We received a request for clarification last week regarding the pseudo leases offered by Israeli dealers. Since this is a common question we decided to post the reply in a blog. We have paraphrased the request and split the request into sections to enable us to elaborate on points individually.
Question: A relative recently did a dealer purchase. He mentioned his deal was apparently similar to a lease where he could put down 15-30% of the price.
Response: 15-30% down why so much? The whole concept behind leasing, or in this case similar to leasing, is to conserve cash. A real American style lease should require no more than 8% down for most cars offered today.
Question: After the 30 monthly payments the loan balance is about 50% of the original price, but the expected value is perhaps about 75%.
Response: For a salesperson to make the suggestion that a car possibly will enjoy a 75% retention of its original value is pure salesmanship, it’s laughable. The most aggressive residual value issued from leasing companies today (who are managers of large fleets and know the market intimately) is only 64% and this is on just one specific model from one manufacturer. The average forecast residual amount at the end of 30 months for most popular cars is 56-60%, a long stretch from a suggested 75%.
Question: The dealer guarantees to buy it for market price
We underlined this portion in the question for this is a remarkable promise. Anyone in Israel who has attempted to trade in their car when buying a new car from a dealership, has been exasperated by the amount offered for their trade-in. This will be the same scenario; the new car dealer cannot pay the market value. They have to sell the car to a used car facility when you trade it in because dealers here in Israel do not have used car departments. The used car company even if affiliated with the new car dealer franchise is a separate company and as such needs to buy from the new car dealer at a low level to make a profit. The used car facility doesn’t have any connection to the selling dealers promise.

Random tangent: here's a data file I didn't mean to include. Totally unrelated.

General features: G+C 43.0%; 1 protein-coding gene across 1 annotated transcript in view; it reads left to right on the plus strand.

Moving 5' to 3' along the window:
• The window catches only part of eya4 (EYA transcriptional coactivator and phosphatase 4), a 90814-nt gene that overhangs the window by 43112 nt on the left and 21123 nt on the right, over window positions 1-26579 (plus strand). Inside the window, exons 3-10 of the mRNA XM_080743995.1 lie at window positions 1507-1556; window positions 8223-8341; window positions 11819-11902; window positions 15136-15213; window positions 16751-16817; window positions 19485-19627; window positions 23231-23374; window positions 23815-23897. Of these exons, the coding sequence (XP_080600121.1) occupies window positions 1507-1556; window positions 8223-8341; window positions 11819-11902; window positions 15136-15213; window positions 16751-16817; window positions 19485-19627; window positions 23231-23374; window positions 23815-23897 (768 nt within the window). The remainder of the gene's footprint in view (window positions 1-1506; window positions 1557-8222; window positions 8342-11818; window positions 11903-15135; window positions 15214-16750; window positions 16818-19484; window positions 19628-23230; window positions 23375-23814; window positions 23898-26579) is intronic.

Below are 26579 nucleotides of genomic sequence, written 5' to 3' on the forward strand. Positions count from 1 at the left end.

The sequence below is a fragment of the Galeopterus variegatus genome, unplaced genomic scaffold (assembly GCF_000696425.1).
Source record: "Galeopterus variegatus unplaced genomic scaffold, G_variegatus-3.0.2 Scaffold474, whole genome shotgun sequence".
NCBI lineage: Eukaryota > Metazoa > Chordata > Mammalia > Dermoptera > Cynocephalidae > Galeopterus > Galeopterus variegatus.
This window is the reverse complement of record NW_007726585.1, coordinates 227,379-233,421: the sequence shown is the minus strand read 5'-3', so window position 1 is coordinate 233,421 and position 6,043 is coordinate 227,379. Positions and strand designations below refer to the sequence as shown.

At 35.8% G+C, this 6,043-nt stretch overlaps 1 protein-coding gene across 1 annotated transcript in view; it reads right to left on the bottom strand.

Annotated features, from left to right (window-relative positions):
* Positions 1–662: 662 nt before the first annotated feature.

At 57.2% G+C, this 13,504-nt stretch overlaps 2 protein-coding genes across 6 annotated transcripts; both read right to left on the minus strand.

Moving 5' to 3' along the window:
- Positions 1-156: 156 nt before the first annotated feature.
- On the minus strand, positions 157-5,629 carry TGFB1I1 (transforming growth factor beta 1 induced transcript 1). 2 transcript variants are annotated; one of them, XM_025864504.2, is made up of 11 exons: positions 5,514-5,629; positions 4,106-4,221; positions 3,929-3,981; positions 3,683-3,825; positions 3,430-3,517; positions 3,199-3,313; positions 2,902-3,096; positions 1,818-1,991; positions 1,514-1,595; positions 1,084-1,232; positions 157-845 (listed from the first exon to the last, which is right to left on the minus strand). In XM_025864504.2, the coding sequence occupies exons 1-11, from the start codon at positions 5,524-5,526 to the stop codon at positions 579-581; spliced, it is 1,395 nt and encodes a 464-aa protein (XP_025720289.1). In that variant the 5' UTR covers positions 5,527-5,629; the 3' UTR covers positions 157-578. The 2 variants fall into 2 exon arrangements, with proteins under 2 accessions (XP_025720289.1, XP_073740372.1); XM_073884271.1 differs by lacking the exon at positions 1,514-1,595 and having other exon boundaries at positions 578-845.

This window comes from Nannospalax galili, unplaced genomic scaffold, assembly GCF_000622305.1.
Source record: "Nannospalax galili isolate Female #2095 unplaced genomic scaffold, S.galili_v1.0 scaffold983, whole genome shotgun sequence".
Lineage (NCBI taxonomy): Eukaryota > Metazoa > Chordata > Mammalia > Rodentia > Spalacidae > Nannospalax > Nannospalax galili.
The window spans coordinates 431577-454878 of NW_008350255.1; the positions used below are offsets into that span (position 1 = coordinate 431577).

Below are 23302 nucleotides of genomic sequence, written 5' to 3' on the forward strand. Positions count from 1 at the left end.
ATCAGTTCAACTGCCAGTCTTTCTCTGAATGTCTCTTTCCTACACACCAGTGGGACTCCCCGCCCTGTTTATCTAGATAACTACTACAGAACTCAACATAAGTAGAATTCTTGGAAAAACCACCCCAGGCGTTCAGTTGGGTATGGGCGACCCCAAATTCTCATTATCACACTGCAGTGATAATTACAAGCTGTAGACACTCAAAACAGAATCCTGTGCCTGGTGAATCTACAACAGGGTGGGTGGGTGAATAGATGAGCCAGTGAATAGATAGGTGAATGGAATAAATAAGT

Question: use the net proceeds toward a new vehicle and start over, or pay the loan and own the car outright, or or sell the car on his own.
Response: “net proceeds” there cannot be net proceeds; “towards a new vehicle” this is the catch. You are now trapped you cannot move to another make. You want the guarantee buyback at his stated fair market value; you must stay with his brand. What if in 30 months you no longer need a car? Maybe you now work for a company that supplies a vehicle; your promised guarantee won’t work. What’s the dealer going to do with a used car that he supposedly paid fair market price for? What if you decide to buy used next time? Same problem no guarantee. This promise only can be useful if you intend to purchase new from the same manufacturer and from the same dealer.
Summary: You have really only two real options when you take this pseudo lease. The first is to sell the car yourself but then that is not really a guarantee. Second is to buy new from your selling dealer again and on paper he can show you the numbers for your trade that you are looking for. This is possible by holding on the sale price of the next car that you’re going to be taking. Dealers all over the world have been doing this for decades but there comes a time when you the customer will find you are unable to make this type trade again. Eventually you will be so far “in the bucket” “upside down” that your only option is to sell it by yourself and maybe even then at a loss.
Dealers new and used cannot offer fair market value for cars they all consider trade ins a service. To stay out of the fray and enjoy low monthly payments the real solution is a closed end American style lease. We have a 30 minute video explaining leasing at this link if you want to learn more.